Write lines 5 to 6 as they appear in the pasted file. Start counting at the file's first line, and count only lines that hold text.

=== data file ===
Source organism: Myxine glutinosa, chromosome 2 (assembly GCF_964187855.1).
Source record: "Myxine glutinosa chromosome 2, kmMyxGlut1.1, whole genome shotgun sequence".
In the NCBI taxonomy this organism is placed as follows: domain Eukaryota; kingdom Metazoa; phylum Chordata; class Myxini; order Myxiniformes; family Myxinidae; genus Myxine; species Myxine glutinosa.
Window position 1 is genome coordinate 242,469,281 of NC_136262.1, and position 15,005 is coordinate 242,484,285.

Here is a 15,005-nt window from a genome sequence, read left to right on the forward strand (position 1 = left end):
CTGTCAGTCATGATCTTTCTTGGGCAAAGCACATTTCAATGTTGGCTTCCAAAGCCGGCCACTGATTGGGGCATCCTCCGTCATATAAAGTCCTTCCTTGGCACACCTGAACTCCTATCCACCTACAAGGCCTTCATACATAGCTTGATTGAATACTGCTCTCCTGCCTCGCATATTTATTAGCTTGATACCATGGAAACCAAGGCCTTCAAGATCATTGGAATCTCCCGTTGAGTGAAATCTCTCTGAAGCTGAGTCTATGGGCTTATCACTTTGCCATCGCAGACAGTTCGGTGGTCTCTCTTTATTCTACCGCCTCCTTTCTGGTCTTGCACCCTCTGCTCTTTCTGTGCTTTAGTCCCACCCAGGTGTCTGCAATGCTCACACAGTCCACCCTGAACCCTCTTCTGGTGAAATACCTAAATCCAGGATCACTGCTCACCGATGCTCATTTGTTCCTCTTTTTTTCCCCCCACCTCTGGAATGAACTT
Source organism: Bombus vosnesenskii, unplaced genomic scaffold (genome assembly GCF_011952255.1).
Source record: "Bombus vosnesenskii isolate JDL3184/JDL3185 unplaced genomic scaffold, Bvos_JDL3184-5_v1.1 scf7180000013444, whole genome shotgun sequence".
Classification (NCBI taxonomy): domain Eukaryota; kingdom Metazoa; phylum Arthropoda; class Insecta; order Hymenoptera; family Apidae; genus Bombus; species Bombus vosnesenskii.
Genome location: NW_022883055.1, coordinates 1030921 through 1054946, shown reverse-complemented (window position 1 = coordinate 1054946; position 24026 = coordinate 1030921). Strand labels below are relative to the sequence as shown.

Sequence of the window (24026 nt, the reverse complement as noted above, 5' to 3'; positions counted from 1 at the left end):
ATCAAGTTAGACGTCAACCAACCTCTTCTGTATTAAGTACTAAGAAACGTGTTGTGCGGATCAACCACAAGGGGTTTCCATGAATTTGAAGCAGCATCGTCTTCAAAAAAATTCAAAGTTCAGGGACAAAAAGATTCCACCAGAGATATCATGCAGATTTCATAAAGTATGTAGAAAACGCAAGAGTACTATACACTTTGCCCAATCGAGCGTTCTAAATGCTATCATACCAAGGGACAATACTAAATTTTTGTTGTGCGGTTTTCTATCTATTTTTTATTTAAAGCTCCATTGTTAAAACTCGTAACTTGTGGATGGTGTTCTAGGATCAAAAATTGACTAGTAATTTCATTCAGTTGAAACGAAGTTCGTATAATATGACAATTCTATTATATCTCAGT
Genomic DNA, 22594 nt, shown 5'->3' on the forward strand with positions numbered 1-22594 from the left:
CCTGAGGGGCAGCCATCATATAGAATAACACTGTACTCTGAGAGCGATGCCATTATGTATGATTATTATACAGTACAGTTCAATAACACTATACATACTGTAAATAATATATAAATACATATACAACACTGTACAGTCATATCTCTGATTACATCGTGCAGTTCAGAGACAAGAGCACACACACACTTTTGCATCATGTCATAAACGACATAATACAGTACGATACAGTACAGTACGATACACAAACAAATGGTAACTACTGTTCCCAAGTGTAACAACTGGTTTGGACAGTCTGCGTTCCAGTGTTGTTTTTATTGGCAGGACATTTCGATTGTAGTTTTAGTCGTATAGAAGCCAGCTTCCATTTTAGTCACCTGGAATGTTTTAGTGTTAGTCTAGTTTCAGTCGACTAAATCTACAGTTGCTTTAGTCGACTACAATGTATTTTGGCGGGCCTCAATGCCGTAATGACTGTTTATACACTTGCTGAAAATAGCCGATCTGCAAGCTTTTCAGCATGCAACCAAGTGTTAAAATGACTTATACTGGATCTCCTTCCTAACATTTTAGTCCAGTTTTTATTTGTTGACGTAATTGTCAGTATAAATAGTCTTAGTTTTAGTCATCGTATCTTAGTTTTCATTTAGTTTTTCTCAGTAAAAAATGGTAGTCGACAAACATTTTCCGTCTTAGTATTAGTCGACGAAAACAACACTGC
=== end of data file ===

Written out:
Here is a 15,005-nt window from a genome sequence, read left to right on the forward strand (position 1 = left end):
CTGTCAGTCATGATCTTTCTTGGGCAAAGCACATTTCAATGTTGGCTTCCAAAGCCGGCCACTGATTGGGGCATCCTCCGTCATATAAAGTCCTTCCTTGGCACACCTGAACTCCTATCCACCTACAAGGCCTTCATACATAGCTTGATTGAATACTGCTCTCCTGCCTCGCATATTTATTAGCTTGATACCATGGAAACCAAGGCCTTCAAGATCATTGGAATCTCCCGTTGAGTGAAATCTCTCTGAAGCTGAGTCTATGGGCTTATCACTTTGCCATCGCAGACAGTTCGGTGGTCTCTCTTTATTCTACCGCCTCCTTTCTGGTCTTGCACCCTCTGCTCTTTCTGTGCTTTAGTCCCACCCAGGTGTCTGCAATGCTCACACAGTCCACCCTGAACCCTCTTCTGGTGAAATACCTAAATCCAGGATCACTGCTCACCGATGCTCATTTGTTCCTCTTTTTTTCCCCCCACCTCTGGAATGAACTT